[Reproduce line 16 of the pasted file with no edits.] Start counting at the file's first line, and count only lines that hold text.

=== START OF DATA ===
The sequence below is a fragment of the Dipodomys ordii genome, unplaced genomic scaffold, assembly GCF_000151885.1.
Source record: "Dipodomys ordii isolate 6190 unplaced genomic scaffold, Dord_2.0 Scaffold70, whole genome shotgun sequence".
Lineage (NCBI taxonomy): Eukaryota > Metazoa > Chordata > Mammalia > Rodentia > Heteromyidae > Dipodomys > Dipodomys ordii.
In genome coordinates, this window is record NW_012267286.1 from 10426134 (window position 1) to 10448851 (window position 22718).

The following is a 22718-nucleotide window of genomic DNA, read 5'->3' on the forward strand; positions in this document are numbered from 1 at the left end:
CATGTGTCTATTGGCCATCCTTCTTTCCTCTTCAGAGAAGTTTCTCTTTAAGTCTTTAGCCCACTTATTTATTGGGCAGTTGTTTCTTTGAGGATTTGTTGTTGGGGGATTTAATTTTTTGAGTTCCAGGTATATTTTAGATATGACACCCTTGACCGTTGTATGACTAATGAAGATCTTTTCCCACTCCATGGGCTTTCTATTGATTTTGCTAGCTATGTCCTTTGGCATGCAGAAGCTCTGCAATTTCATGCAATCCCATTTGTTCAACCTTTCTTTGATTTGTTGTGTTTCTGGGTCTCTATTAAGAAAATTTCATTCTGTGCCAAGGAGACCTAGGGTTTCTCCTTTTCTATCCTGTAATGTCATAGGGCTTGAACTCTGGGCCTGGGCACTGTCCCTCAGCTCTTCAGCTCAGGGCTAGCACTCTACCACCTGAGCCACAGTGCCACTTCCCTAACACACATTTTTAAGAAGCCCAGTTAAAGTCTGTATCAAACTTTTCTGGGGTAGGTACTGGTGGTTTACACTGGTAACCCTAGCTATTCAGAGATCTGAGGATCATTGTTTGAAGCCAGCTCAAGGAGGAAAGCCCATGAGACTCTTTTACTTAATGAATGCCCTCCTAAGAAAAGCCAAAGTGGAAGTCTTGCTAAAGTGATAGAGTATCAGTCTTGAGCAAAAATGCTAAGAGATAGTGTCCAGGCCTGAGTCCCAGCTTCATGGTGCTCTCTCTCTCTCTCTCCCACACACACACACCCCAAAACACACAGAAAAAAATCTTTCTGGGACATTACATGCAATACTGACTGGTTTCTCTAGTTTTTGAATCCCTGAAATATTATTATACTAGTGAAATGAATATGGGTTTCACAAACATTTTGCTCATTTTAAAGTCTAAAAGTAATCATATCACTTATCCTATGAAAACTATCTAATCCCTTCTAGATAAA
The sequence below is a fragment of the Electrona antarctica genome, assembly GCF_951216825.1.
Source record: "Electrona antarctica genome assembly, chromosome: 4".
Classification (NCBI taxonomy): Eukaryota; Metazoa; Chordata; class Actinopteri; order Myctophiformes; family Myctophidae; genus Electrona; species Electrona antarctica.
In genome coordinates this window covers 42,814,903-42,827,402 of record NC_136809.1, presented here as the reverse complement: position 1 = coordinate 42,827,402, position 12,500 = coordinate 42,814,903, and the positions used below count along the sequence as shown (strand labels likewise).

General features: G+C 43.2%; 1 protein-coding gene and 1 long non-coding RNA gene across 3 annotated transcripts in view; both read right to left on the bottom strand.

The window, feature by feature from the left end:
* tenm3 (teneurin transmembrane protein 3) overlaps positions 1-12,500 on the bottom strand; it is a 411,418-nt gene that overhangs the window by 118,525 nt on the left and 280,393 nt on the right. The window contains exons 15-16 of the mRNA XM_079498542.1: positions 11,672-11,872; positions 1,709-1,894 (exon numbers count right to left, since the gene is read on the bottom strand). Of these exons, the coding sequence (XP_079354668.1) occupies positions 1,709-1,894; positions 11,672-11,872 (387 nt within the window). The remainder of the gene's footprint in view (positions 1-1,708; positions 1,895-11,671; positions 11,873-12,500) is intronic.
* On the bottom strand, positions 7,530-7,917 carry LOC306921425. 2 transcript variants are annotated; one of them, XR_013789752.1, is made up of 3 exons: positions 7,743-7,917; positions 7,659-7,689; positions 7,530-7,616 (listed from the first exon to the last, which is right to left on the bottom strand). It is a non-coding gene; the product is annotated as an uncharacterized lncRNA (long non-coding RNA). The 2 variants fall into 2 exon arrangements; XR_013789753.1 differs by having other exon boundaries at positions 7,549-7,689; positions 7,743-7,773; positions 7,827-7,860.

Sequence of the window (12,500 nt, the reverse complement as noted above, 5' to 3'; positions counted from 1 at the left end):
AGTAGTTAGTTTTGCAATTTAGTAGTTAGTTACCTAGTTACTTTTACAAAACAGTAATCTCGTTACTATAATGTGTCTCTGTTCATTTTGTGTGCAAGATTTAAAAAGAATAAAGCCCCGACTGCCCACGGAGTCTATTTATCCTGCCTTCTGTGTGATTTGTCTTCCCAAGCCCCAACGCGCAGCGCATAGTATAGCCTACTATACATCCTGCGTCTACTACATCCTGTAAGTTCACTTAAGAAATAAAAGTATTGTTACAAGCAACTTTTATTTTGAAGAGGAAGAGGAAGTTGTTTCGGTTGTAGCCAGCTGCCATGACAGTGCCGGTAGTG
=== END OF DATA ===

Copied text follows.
AGTAGTTAGTTTTGCAATTTAGTAGTTAGTTACCTAGTTACTTTTACAAAACAGTAATCTCGTTACTATAATGTGTCTCTGTTCATTTTGTGTGCAAGATTTAAAAAGAATAAAGCCCCGACTGCCCACGGAGTCTATTTATCCTGCCTTCTGTGTGATTTGTCTTCCCAAGCCCCAACGCGCAGCGCATAGTATAGCCTACTATACATCCTGCGTCTACTACATCCTGTAAGTTCACTTAAGAAATAAAAGTATTGTTACAAGCAACTTTTATTTTGAAGAGGAAGAGGAAGTTGTTTCGGTTGTAGCCAGCTGCCATGACAGTGCCGGTAGTG